It was also about this time that I noticed changes in the people around me too. It’s said that the first week of The Camino is physical and that the second week is mental. I’m not sure about that; I know the first week was extremely physical and I needed extreme mental focus to keep going. During the second week, the physical part starts to kind of fall in place as your body adapts. But what I noticed between miles 100 and 250 is that the initial excitement of being there began to dissipate for some folks and we all began to realize that this is really hard — mentally and physically — and that we have a very long way to go. I think that some people had the realization that this was not what they expected or signed up for and now have just relegated themselves to the fact that they have to get through the rest of the miles as best they can. Thankfully, the running I had done over the years prepared me mentally for the miles. There were many people who had never walked or run more than a mile or two at a time. So for them, the daily mileage was a little mentally overwhelming. And then most people had no idea how mountainous the terrain would be.

“The only path is the path forward. Keep going.”

I believed that once I was over the Pyrenees the hills were behind me. Wrong! There was rarely a day without some mountain to climb. The truth is, the Camino is hard. It’s hard the entire time — both physically and mentally. Every single day is a challenge to your body and soul. But gosh, the return on what you put into it is well worth it, physically, mentally and spiritually — if you keep going. It has been for me. From that hard day and the day of angry determination that followed, I learned that the Camino is a metaphor of life. At home, even though I don’t have to walk 15 or 20 miles to get to the end of the day, I cannot hide from this loss and pain. Just like on the Camino, I have to get up every day and function, no matter where I am. The only path is the path forward. Keep going.

“The experience of today is not at all like yesterday’s and it will not be like the experience of tomorrow.”

While each day had the same basic routine, every day was also astonishingly different.   The Camino routine is basic: wake up, eat, walk, arrive, find a place to sleep, do laundry, eat, sleep and start over again. It’s refreshingly simple. But while that basic routine is the same — no day is like another. The experience of today is not at all like yesterday’s and it will not be like the experience of tomorrow. The terrain is different each day, the views are different and the people that you meet on the trail are different.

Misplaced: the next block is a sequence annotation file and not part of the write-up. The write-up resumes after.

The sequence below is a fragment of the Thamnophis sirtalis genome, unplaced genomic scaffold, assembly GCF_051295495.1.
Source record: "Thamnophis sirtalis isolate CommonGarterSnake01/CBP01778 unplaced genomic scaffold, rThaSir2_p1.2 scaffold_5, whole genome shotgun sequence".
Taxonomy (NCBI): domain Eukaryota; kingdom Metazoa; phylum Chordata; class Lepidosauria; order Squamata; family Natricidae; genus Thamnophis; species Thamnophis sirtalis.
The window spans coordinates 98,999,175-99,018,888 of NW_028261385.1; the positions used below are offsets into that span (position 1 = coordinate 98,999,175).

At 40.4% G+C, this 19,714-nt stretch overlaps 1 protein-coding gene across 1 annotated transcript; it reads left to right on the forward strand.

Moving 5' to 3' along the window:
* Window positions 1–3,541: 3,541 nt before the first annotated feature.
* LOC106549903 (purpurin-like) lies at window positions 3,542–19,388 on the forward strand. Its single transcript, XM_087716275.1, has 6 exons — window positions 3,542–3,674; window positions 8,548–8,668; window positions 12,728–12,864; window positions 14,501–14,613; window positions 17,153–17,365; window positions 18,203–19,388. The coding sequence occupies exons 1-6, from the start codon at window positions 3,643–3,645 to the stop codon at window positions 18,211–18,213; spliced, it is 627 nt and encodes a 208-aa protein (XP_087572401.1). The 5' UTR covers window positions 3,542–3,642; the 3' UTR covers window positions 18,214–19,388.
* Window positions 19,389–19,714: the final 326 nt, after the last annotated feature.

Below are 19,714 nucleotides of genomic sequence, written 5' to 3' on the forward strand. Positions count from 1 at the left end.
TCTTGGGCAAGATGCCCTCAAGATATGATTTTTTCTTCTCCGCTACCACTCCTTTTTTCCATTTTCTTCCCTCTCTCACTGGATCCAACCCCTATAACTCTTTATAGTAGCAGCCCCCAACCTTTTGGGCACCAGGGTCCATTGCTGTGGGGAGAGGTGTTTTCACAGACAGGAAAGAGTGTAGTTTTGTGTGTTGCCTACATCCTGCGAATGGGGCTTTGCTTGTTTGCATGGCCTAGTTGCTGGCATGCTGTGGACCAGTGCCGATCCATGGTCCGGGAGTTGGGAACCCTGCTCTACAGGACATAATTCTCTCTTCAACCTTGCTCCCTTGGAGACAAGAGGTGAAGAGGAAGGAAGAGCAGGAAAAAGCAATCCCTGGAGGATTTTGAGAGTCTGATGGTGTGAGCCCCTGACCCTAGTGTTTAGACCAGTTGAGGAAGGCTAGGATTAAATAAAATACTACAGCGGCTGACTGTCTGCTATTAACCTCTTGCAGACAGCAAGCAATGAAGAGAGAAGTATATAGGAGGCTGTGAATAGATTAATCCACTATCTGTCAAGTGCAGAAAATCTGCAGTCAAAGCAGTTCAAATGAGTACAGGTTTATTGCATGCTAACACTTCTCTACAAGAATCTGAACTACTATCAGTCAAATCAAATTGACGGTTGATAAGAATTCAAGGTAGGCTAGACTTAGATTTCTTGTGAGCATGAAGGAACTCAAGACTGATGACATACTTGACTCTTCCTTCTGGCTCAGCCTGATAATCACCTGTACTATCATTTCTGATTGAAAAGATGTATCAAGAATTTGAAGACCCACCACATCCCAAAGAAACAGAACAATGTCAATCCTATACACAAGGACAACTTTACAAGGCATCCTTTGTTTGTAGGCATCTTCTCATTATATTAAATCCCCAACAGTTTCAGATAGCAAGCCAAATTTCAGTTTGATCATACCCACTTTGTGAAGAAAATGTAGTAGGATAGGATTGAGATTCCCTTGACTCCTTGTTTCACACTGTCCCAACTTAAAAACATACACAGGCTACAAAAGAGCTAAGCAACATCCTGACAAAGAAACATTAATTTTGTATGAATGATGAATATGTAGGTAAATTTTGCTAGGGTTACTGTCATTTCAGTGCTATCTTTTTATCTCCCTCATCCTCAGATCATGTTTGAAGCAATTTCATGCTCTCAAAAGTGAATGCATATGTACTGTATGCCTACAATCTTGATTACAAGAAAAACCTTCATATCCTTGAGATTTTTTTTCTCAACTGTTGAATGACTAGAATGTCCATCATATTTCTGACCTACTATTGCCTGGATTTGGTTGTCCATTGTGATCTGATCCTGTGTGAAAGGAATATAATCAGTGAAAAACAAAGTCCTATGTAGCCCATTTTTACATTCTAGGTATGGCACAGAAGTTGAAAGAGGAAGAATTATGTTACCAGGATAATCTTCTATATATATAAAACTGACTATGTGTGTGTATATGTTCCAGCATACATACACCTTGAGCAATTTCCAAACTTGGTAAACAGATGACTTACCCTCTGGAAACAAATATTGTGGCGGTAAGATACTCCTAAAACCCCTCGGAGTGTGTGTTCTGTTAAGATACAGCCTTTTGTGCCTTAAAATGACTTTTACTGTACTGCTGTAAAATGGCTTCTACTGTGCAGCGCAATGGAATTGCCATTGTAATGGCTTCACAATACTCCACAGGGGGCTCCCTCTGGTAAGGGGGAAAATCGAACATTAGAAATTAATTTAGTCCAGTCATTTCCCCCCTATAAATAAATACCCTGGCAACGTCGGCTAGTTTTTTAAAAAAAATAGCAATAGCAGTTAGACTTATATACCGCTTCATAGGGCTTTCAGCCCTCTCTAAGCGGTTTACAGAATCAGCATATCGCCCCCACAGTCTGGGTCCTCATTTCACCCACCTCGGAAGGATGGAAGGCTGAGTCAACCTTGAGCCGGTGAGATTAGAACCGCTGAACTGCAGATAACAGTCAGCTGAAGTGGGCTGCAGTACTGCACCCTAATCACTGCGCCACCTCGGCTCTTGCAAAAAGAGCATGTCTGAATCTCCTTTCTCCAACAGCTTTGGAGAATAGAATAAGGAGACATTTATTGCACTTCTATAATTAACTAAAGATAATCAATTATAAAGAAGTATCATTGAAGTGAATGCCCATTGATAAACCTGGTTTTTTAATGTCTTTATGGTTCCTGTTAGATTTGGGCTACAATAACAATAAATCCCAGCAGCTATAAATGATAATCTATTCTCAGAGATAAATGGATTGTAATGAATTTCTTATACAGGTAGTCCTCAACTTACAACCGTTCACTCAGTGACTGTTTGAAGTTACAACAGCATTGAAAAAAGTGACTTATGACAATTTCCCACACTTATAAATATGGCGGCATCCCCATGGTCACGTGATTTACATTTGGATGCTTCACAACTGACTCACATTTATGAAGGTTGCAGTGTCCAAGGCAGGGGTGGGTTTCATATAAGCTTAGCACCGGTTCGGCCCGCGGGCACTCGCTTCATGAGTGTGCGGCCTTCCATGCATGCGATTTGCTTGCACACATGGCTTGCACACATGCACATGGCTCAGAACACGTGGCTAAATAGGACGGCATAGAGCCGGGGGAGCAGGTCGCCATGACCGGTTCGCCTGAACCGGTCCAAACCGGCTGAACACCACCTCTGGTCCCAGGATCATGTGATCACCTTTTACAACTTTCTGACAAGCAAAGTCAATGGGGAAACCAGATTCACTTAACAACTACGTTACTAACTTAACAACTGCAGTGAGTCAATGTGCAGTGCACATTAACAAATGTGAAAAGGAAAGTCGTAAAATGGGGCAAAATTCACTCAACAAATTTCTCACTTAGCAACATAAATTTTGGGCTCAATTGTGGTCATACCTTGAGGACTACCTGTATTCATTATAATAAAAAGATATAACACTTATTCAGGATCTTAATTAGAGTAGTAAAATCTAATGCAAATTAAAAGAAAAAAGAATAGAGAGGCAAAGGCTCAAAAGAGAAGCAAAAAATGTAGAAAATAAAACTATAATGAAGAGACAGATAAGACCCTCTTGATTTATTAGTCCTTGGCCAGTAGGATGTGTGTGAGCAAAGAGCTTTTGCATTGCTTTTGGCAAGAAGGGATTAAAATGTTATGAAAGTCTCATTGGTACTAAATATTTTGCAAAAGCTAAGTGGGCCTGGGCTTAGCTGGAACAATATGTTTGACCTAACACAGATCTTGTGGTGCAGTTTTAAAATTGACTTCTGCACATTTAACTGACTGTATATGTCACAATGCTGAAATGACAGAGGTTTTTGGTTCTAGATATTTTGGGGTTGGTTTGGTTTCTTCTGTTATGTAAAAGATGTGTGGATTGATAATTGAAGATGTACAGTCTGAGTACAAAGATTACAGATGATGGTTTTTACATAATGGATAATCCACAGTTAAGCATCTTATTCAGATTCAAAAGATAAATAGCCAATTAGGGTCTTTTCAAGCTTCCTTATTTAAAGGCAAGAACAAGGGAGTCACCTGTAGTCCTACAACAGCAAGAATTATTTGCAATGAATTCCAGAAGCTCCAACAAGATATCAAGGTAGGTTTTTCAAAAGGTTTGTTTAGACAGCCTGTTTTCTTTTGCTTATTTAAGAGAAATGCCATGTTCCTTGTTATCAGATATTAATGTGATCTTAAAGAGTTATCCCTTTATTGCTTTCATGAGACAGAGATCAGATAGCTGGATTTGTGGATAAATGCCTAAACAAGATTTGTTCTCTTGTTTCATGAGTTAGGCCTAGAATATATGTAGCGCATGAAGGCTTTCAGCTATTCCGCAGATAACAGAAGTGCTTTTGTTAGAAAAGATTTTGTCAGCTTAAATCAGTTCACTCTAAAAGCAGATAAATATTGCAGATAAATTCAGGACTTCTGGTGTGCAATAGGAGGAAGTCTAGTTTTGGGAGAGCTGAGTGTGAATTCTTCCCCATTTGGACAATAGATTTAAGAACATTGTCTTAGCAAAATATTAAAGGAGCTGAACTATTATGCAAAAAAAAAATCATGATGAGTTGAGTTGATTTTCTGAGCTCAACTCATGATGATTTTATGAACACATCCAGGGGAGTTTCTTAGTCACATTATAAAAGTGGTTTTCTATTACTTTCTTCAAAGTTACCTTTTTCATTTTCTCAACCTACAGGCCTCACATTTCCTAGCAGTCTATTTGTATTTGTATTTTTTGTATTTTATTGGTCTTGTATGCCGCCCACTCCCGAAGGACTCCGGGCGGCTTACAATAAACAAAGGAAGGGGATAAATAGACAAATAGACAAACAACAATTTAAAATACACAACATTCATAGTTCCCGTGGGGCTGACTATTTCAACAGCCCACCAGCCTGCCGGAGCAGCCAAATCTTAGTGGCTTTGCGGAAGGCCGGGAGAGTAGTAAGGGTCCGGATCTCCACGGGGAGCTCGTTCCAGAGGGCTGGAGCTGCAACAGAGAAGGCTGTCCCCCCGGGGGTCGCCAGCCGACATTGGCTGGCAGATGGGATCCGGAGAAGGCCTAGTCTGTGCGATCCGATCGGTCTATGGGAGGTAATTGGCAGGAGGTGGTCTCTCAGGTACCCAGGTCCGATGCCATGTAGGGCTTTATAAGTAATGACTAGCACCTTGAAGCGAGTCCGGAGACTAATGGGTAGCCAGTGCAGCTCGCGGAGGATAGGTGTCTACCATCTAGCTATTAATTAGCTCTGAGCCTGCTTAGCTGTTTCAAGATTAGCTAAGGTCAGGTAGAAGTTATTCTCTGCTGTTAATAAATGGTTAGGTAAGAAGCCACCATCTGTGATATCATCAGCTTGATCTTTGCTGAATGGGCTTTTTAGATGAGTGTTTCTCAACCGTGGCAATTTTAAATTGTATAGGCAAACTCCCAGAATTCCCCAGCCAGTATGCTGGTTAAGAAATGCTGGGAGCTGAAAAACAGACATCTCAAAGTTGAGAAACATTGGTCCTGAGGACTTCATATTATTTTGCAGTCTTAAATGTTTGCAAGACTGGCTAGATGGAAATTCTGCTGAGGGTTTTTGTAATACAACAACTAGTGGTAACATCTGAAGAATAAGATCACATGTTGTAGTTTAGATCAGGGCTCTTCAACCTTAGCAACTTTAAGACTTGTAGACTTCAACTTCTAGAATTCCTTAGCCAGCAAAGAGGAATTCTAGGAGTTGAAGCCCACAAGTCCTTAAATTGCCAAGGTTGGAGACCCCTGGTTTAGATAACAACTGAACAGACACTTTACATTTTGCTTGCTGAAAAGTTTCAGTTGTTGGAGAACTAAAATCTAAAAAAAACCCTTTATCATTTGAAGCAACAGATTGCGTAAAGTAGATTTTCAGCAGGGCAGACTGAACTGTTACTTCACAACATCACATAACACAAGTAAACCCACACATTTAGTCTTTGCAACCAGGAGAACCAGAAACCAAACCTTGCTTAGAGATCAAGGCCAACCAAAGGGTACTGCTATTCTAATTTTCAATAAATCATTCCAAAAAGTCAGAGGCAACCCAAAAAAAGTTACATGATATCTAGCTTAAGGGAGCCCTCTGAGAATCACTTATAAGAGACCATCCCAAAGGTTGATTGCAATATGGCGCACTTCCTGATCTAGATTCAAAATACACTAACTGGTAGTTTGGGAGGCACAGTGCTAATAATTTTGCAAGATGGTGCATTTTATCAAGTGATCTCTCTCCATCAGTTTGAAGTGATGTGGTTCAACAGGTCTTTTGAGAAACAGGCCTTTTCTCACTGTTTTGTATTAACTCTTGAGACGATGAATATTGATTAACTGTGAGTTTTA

“It’s called a Camino moment.”

And for me, it’s the people I’ve met along the way that make The Camino what it is. While I went to hike alone, you are rarely alone on The Camino. And the longer you’re on the trail, the harder it is to be alone. This is because of what I call a “Moving Village.” There are literally hundreds of people who started within 3 or 4 days of each other. Some of us met our very first day. Some of us met as we walked slower and people caught up; sometimes as we walk faster we catch those who started a day or two before us. So as time goes on, people moved in and out of my Camino. Just when I believed I may never see a person again, I stop at a cafe for a beer and look over my shoulder and there’s a familiar face. It’s called a Camino moment. It’s like seeing a friend that you’ve known your whole life and haven’t seen in ages. After a quick “catch up,” just like that! they are gone again. And the village keeps moving — together but apart — all down the same path, towards Santiago. The moving village helps you through the emotionally and physically hard days. And I believe they are sent in and out of your Camino to teach lessons or provide insight.

I love my Moving Village and what it brought to me. More to come about these folks, the gifts of the village and lessons learned.

Buen Camino.